Law of sines In trigonometry, the law of sines (also known as the sine law, sine formula, or sine rule) is anequation relating the lengths of the sides of an arbitrary triangle to the sines of its angles. According to the law, where a, b, and c are the lengths of the sides of a triangle, and A, B, and C are the opposite angles (see the figure to the right). Sometimes the law is stated using the reciprocal of this equation:
The law of sines can be used to compute the remaining sides of a triangle when two angles and a side are known—a technique known as triangulation. It can also be used when two sides and one of the non-enclosed angles are known. In some such cases, the formula gives two possible values for the enclosed angle, leading to an ambiguous case. The law of sines is one of two trigonometric equations commonly applied to find lengths and angles in a general triangle, the other being the law of cosines. ———————————————— Law of cosines In trigonometry, the law of cosines (also known as the cosine formula or cosine rule) is a statement about a general triangle that relates the lengths of its sides to the cosine of one of itsangles.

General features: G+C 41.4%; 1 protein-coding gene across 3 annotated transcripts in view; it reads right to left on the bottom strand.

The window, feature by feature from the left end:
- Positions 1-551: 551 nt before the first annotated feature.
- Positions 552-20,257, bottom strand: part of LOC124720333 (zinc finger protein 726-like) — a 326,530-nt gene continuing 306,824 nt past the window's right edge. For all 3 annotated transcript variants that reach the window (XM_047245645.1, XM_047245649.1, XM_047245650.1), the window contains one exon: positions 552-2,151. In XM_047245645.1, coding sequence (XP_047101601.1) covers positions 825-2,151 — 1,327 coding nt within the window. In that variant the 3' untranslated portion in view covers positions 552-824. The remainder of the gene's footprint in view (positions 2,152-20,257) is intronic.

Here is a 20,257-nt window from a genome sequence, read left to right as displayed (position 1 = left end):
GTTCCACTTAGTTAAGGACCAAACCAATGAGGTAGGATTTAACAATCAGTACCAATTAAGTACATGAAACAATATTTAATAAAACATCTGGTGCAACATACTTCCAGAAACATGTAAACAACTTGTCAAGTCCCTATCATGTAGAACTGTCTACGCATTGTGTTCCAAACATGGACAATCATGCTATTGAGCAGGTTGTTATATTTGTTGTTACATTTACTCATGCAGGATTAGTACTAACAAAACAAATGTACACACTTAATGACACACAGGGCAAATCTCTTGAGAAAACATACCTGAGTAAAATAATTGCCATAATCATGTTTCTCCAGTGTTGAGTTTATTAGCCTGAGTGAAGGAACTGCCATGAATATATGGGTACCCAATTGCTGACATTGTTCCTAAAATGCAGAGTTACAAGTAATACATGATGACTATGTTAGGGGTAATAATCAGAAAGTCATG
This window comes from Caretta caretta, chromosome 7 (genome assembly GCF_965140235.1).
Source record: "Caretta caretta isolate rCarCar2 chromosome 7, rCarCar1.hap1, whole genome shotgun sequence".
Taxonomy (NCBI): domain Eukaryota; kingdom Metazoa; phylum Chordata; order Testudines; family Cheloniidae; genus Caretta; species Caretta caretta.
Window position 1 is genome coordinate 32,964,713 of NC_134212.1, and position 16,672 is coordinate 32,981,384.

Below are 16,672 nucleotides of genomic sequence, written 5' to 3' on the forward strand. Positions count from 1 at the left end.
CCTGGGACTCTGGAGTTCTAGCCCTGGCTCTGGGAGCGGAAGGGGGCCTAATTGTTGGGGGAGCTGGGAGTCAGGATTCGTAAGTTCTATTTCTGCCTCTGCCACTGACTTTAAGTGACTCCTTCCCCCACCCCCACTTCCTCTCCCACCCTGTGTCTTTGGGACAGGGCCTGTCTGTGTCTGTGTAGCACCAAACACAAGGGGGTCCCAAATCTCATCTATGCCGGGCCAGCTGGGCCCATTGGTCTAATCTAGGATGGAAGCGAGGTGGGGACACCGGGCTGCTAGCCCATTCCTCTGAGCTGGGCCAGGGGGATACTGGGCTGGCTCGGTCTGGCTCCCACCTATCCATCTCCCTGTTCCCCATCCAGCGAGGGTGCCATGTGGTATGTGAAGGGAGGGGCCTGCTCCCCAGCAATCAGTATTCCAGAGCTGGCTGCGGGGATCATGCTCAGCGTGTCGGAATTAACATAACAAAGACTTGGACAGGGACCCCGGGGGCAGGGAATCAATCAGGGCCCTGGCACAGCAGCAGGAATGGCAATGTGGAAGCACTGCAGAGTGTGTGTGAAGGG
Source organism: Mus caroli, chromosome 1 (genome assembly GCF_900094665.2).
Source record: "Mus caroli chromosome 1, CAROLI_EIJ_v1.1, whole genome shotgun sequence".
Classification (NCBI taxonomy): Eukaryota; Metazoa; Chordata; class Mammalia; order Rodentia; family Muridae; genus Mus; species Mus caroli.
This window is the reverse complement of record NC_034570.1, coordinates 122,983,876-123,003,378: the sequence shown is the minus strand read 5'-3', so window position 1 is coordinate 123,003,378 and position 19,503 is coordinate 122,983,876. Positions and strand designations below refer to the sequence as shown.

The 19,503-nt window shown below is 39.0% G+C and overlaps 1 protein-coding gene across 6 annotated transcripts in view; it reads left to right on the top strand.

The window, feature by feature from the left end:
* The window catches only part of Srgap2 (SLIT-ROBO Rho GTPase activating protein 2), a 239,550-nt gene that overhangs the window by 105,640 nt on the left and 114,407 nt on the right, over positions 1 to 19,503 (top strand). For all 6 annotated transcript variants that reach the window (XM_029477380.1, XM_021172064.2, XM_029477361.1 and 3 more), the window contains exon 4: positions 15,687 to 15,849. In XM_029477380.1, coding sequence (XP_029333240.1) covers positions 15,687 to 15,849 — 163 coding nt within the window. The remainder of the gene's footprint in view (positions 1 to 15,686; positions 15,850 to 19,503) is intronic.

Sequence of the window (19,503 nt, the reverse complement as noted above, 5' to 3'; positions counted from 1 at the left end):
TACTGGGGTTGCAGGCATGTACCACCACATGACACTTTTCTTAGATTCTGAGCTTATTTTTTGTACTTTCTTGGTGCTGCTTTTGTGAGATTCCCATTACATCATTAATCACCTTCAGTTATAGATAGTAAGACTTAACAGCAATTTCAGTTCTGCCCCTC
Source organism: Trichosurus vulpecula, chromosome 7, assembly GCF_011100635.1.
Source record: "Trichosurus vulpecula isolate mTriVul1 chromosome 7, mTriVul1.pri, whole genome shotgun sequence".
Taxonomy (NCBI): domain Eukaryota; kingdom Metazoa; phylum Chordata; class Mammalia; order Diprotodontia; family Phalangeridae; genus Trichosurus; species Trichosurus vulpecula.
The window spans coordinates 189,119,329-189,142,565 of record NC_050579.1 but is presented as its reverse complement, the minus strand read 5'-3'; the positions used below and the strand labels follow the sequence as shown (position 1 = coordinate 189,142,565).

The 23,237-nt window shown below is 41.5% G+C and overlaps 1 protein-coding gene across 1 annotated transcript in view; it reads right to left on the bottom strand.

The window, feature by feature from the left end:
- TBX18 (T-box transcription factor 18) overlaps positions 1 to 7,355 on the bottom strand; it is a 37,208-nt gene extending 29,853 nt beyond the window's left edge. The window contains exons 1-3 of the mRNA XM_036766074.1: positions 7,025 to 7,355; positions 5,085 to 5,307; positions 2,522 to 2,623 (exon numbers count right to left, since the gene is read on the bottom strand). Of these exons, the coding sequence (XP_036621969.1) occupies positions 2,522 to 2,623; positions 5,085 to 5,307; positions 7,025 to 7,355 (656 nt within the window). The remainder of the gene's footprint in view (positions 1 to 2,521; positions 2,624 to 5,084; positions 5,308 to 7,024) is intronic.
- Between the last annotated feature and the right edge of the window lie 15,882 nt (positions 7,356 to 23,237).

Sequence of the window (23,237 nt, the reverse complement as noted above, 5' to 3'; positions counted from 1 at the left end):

Using notation as in Fig. 1, the law of cosines states that where ? denotes the angle contained between sides of lengths a and b and opposite the side of lengthc. The law of cosines generalizes the Pythagorean theorem, which holds only for right triangles: if the angle ? s a right angle (of measure 90° or ? /2 radians), then cos(? ) = 0, and thus the law of cosines reduces to The law of cosines is useful for computing the third side of a triangle when two sides and their enclosed angle are known, and in computing the angles of a triangle if all three sides are known. By changing which legs of the triangle play the roles of a, b, and c in the original formula, one discovers that the following two formulas also state the law of cosines: